There is a question as to whether the article was actually mistaken. A reporter who worked for the magazine told Unseen Japan, “The nurse simply vanished. And with the source gone, we couldn’t prove our case if challenged. Maybe they went into hiding – or were driven into hiding.” 

Roads to Nowhere

A few years later in 2013, Bunshun actually published an article by Ikeda’s wife in their monthly magazine. She claimed that doing “radio exercises” (a morning calisthenics routine broadcast on the radio) with the younger members of the organization was part of Ikeda’s daily routine – implying that Ikeda was in good health. 

The Asahi Shimbun was granted an interview with Chairman Harada Minoru of Soka Gakkai, published on September 22, 2016. The interviewer timidly asked, “Honorary Chairman Ikeda is now 88 years old. Recently, he’s holding back on public activities. How’s his health?”

Harada answered, “Oh, he’s doing great. These days he’s focusing on his writing.”

Harada added that he had seen Ikeda that summer at a study session.

The interviewer rejoined, “Is he capable of making important decisions?”

Harada snapped back, “Of course. It’s just that several years ago, he basically entrusted running the organization to the executive group and is just watching over things.” 

There was no follow-up evident from the text. None of the questions you’d want to ask, like: “Why are there no recent photos of him? No audio messages? No videos?” 

When it comes to the mysterious Asahi interview with the current president, in all likelihood, the questions were provided in advance and the answers were prepared as well. This is done routinely in Japan. No surprise questions, no surprise answers. Everyone reads their lines and goes home.

In Parliament, this practice is so established that “the answer sheet,” known as a tobensho (答弁書),  is sometimes leaked to the press before the questions are even asked. And the media reports any information found within as, “according to the prepared answer sheet…”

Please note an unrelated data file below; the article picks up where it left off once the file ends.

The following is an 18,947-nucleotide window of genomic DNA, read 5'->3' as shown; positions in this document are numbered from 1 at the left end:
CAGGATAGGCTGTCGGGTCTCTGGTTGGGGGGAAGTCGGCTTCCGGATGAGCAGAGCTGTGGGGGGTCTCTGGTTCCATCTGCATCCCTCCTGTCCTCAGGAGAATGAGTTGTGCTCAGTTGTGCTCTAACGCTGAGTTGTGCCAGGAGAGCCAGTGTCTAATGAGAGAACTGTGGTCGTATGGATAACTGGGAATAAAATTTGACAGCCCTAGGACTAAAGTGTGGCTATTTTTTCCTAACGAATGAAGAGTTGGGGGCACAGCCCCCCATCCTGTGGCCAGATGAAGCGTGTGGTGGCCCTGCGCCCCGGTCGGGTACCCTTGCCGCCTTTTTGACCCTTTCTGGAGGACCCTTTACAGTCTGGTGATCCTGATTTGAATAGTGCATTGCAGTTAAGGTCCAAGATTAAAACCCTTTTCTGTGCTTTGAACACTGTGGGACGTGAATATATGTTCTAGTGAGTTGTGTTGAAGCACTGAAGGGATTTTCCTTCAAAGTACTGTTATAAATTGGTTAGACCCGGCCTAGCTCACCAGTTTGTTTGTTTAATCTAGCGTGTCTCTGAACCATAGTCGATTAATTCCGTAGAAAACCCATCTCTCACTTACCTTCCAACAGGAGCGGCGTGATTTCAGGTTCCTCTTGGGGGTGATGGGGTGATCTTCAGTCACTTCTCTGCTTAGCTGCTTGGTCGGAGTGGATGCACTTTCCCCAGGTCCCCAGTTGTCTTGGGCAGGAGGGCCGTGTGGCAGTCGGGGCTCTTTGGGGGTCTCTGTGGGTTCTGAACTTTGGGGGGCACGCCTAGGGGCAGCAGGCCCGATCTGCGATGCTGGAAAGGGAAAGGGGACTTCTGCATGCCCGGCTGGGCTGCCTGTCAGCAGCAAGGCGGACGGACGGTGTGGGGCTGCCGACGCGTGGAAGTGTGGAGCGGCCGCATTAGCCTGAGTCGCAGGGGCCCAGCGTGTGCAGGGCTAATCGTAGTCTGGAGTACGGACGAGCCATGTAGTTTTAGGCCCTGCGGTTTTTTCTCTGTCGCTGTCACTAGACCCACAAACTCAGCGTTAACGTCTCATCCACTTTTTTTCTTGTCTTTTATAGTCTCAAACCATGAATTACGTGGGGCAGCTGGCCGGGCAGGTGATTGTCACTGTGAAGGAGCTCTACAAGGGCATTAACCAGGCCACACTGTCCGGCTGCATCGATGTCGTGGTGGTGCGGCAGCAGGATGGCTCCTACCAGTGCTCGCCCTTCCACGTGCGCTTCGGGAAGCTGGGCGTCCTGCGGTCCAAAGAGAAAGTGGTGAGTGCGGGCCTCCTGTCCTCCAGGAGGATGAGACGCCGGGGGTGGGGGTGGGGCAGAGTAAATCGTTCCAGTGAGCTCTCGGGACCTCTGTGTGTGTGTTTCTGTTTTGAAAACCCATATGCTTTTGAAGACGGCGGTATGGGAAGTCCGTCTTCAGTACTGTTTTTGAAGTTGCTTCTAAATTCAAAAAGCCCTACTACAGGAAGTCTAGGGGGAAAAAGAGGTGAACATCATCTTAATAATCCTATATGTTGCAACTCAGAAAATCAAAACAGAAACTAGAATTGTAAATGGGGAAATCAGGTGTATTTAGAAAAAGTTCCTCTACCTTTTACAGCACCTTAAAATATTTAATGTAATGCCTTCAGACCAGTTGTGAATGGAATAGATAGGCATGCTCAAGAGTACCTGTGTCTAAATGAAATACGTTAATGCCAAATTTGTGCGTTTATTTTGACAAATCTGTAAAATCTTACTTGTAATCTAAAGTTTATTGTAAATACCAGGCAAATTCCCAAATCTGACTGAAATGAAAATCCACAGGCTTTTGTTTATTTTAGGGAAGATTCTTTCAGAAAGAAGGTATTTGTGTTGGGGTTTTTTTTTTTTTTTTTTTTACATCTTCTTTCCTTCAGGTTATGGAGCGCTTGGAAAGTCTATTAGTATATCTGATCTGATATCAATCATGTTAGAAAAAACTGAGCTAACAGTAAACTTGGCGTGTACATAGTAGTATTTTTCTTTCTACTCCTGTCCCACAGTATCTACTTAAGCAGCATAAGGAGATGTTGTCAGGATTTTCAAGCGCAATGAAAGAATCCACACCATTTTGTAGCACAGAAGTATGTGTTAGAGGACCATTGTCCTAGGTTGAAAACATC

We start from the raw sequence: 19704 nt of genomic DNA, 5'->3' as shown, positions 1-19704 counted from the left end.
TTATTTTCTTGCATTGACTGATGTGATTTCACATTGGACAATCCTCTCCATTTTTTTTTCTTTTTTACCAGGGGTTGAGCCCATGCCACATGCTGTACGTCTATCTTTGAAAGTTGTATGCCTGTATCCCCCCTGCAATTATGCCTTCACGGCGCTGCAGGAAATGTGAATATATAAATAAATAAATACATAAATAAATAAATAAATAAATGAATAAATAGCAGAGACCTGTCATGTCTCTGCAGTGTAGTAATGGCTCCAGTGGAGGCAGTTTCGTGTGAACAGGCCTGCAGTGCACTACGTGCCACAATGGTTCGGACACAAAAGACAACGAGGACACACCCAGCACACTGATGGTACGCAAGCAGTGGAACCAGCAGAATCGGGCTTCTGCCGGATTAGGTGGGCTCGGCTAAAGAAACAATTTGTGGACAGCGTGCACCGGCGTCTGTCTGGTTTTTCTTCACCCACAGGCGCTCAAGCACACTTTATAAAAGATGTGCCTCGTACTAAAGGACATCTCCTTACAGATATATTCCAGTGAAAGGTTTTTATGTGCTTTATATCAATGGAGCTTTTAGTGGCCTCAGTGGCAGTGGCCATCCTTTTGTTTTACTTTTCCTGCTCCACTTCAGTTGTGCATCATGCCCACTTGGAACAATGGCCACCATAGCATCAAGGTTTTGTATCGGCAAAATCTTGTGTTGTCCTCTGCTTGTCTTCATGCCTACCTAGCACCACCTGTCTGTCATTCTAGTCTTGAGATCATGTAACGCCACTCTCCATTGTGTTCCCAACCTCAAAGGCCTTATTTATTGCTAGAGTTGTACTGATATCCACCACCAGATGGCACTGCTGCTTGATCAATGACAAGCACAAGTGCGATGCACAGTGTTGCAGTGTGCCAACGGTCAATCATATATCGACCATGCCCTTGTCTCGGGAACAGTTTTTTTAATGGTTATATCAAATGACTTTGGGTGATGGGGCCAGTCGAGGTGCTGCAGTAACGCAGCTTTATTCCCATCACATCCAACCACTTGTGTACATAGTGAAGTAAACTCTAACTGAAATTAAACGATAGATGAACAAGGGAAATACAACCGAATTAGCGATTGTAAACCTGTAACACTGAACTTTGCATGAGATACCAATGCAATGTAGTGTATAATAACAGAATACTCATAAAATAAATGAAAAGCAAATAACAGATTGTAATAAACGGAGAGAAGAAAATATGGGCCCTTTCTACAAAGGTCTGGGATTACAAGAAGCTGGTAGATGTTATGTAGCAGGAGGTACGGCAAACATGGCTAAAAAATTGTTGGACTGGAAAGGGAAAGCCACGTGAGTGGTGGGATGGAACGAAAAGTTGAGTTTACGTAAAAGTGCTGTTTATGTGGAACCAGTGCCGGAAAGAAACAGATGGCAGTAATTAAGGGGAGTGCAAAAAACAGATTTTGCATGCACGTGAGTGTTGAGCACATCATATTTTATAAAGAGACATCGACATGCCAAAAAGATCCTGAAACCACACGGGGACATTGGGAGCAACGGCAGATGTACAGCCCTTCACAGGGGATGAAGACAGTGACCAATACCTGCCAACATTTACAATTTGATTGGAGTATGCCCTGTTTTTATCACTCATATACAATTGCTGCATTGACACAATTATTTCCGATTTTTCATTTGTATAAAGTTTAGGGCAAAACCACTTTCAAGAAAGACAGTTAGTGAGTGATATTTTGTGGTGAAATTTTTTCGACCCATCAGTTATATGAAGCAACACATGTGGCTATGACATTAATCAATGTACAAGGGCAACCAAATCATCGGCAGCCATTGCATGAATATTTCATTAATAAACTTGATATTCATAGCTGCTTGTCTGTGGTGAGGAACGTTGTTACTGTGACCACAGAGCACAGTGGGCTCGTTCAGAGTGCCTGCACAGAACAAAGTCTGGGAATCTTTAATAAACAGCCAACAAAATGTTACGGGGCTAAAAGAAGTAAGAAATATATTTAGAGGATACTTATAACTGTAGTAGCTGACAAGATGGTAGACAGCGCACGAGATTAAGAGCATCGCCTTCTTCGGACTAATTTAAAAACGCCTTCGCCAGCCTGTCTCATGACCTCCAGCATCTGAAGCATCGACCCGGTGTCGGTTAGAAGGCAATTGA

The Show Must Go On

Former Soka Gakkai members have speculated that Ikeda’s current condition is kept secret because the lack of his leadership would lead to a huge power vacuum. There is brewing discontent within Soka Gakkai about how Komeito has gone too far in cuddling up to the LDP, betraying the pacifist principles Ikeda espoused. Former zealous member Amano Tatsushi criticized the organization for failing to live up to Ikeda’s lofty principles and was banished from the organization. They then slapped Amano with a hefty lawsuit. 

Maybe it doesn’t really matter if Ikeda is alive and well. But his organization seems to be making its best efforts to convince the world that he is. And in time-honored fashion, the Japanese media just plays along. Mostly.

Thus when Soka Gakkai announced that Ikeda would be making a special statement timed to the Hiroshima G7 Summit, almost every media outlet, including NHK, reported it without question or reservation.

The average person would assume that he must still be alive. That’s if you believe that Ikeda always writes everything that has his name attached to it.

Former members of Soka Gakkai say that isn’t true. 

Ghostwriting the Leader?

「実名告発 創価学会」(Exposing Soka Gakkai Using Real Names) is a book written by former Soka Gakkai employees who were kicked out of the headquarters because they openly condemned Soka Gakkai’s authoritarian executives. They accused the top dogs of changing the pacifist religious organization into something entirely different.

In light of Soka Gakkai’s pledge to peace, the authors call out the hypocrisy of Komeito’s approval of Japan’s military build-up. It detailed how bureaucratic and authoritarian executives removed anyone who dared to voice contrary opinions. The men held a press conference at the Foreign Correspondents Club of Japan which you can watch here.